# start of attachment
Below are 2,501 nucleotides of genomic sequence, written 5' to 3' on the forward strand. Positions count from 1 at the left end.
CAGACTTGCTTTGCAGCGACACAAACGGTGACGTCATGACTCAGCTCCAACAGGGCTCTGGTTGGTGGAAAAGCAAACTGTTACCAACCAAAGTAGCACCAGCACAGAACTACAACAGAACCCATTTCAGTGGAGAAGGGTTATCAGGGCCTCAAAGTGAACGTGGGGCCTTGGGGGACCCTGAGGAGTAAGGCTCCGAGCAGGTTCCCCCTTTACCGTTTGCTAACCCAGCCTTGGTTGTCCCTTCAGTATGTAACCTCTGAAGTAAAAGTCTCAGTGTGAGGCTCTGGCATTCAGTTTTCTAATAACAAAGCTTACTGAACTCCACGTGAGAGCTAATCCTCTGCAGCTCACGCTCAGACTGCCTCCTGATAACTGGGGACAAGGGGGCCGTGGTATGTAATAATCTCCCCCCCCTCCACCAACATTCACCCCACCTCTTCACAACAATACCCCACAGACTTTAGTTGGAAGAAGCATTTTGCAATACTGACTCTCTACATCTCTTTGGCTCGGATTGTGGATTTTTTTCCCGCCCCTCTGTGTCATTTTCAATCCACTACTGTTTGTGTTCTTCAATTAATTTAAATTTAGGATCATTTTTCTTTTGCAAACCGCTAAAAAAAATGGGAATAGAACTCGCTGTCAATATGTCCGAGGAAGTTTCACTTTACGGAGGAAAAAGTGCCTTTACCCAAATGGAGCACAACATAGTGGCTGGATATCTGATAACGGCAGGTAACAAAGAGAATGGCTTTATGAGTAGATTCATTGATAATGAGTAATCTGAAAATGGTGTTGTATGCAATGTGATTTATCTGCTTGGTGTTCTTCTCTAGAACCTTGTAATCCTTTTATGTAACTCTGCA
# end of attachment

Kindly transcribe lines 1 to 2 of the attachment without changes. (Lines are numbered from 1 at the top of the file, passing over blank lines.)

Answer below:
Below are 2,501 nucleotides of genomic sequence, written 5' to 3' on the forward strand. Positions count from 1 at the left end.
CAGACTTGCTTTGCAGCGACACAAACGGTGACGTCATGACTCAGCTCCAACAGGGCTCTGGTTGGTGGAAAAGCAAACTGTTACCAACCAAAGTAGCACCAGCACAGAACTACAACAGAACCCATTTCAGTGGAGAAGGGTTATCAGGGCCTCAAAGTGAACGTGGGGCCTTGGGGGACCCTGAGGAGTAAGGCTCCGAGCAGGTTCCCCCTTTACCGTTTGCTAACCCAGCCTTGGTTGTCCCTTCAGTATGTAACCTCTGAAGTAAAAGTCTCAGTGTGAGGCTCTGGCATTCAGTTTTCTAATAACAAAGCTTACTGAACTCCACGTGAGAGCTAATCCTCTGCAGCTCACGCTCAGACTGCCTCCTGATAACTGGGGACAAGGGGGCCGTGGTATGTAATAATCTCCCCCCCCTCCACCAACATTCACCCCACCTCTTCACAACAATACCCCACAGACTTTAGTTGGAAGAAGCATTTTGCAATACTGACTCTCTACATCTCTTTGGCTCGGATTGTGGATTTTTTTCCCGCCCCTCTGTGTCATTTTCAATCCACTACTGTTTGTGTTCTTCAATTAATTTAAATTTAGGATCATTTTTCTTTTGCAAACCGCTAAAAAAAATGGGAATAGAACTCGCTGTCAATATGTCCGAGGAAGTTTCACTTTACGGAGGAAAAAGTGCCTTTACCCAAATGGAGCACAACATAGTGGCTGGATATCTGATAACGGCAGGTAACAAAGAGAATGGCTTTATGAGTAGATTCATTGATAATGAGTAATCTGAAAATGGTGTTGTATGCAATGTGATTTATCTGCTTGGTGTTCTTCTCTAGAACCTTGTAATCCTTTTATGTAACTCTGCA